Corporate renewable energy purchases are at an all time high. In Europe alone, a record-breaking 4 GW of corporate power purchase agreements were signed in 2020, bringing the overall total to 15 GW. Globally, this figure is even higher. As part of the UP Initiative’s quarterly theme on ‘Sustainable electricity and corporates’ critical solar role’, pv magazine spoke to Hannah Hunt, Impact Director at RE-Source, a European alliance of stakeholders representing clean energy buyers and suppliers, about how the business model landscape for such purchases is evolving, and the challenges the sector faces, including shortages in renewable energy supply across Europe.
The oversubscribed fund was closed with the help of a commitment by Austria’s national development bank. U.S. and Swedish state-owned lenders and impact investors dominate the pool of contributors to the debt finance, which will fund small-scale installations.
The SunPower solar monitoring app draws inspiration for its user interface from unlikely non-energy sources such as Spider-Man.
The Solar Mapper uses artificial intelligence algorithms that compile data extracted from satellite images. It can estimate site solar potential and indicate the most suitable technology.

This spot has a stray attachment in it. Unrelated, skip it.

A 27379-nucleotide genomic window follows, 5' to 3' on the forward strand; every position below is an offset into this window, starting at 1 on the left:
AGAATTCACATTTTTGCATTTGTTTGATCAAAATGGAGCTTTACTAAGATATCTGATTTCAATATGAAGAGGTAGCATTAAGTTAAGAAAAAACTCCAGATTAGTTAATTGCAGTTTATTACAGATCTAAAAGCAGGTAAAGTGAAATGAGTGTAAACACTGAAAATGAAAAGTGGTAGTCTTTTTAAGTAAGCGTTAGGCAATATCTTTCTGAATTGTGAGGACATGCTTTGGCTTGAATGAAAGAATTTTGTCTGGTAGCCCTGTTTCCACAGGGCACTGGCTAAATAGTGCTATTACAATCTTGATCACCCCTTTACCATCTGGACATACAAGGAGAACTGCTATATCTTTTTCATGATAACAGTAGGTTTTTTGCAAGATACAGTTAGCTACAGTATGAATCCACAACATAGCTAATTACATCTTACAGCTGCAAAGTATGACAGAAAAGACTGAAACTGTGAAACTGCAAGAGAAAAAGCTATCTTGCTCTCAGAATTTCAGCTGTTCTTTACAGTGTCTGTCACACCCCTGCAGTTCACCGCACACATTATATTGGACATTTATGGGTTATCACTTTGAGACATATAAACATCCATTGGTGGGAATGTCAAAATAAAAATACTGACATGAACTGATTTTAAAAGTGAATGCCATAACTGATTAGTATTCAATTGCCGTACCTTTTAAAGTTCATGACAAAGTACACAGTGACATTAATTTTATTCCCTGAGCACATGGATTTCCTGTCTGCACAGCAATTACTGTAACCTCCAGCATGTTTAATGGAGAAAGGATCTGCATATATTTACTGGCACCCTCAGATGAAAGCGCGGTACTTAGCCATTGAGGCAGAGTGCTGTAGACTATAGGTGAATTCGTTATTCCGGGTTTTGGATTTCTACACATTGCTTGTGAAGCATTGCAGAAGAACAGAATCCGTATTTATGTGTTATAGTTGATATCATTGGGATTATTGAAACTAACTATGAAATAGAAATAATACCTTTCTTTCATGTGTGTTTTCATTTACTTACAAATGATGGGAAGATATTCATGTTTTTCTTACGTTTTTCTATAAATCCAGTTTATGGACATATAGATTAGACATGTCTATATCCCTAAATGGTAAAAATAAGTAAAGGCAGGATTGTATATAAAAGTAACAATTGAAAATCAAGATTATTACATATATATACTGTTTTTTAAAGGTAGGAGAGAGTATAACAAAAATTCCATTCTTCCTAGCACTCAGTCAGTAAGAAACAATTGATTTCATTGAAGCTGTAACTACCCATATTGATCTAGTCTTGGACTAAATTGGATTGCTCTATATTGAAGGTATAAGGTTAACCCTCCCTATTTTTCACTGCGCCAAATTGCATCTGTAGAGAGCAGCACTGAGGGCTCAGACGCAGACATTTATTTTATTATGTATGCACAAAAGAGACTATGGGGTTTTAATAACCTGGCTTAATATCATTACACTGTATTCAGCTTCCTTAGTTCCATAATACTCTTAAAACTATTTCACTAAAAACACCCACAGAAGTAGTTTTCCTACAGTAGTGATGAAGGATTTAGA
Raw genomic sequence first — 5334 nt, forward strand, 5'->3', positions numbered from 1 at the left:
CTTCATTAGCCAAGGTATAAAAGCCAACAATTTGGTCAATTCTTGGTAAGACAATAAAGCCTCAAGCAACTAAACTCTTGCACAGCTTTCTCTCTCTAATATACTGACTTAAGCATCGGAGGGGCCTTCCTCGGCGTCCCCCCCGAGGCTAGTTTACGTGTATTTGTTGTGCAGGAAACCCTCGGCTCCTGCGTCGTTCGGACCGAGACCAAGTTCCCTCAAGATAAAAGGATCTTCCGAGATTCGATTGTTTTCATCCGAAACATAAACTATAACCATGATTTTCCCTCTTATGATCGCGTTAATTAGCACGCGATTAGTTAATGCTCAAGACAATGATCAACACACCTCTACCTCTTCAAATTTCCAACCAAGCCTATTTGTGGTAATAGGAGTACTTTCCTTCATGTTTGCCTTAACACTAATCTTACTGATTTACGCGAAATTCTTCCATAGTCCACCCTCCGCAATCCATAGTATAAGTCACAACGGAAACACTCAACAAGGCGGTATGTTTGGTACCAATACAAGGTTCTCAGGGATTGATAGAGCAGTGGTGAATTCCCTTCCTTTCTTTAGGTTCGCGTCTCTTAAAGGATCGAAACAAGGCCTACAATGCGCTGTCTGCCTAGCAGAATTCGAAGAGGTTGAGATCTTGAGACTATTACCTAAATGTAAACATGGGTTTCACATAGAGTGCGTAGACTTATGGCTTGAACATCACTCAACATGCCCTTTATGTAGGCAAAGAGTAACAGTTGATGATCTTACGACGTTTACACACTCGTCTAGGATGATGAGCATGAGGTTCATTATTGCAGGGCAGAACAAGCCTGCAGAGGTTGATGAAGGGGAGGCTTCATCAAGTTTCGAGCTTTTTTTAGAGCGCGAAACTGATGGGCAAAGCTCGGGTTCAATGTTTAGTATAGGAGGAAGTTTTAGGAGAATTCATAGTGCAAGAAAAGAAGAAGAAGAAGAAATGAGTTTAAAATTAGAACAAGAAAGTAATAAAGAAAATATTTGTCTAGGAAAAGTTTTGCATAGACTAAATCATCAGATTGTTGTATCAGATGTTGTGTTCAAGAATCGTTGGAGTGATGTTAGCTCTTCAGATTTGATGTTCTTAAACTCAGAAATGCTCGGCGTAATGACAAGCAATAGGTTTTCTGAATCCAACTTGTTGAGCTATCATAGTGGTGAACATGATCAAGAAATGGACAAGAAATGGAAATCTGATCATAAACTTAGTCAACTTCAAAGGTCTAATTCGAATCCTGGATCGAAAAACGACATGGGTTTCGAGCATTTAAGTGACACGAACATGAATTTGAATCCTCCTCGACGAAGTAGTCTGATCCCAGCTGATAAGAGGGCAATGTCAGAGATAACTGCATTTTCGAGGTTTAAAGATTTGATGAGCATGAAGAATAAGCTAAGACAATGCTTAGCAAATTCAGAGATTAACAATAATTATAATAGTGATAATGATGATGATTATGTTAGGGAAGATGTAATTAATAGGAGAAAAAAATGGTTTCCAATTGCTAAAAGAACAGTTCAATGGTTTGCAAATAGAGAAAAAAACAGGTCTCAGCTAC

The tech giant has eliminated its entire carbon legacy and is moving toward running entirely on renewables, 24/7. More importantly, it’s looking to create pathways for other renewable purchasers to follow in its wake.
David Riester of Lacuna Sustainable Investments, looks at how, on the journey from concept to monetized power plant, renewables and energy storage projects tend to get tugged toward ‘zero’ margin, from either direction. The further the rubber band is stretched, the stronger the pull back toward zero.
As the sector continues to grow rapidly, delays in manufacturing scale-ups, difficulties sourcing raw materials and a separate path taken by the electric vehicle sector could all chuck ‘sand in the gears’, according to analyst Wood Mackenzie.
Corporations contracted a record amount of wind and solar energy through power purchase agreements in 2019, up more than 40% from the previous year’s record, says a new report from BloombergNEF. The bulk of this purchasing occurred in the U.S. with tech companies and oil and gas majors leading the charge.
The energy transition is becoming ever more apparent among power companies, as was evident at the European Utility Week event last week in Paris, which showcased the hopes and fears of energy companies. Rebranding next year to ‘Enlit’, the organizers aim to reach the whole energy industry.
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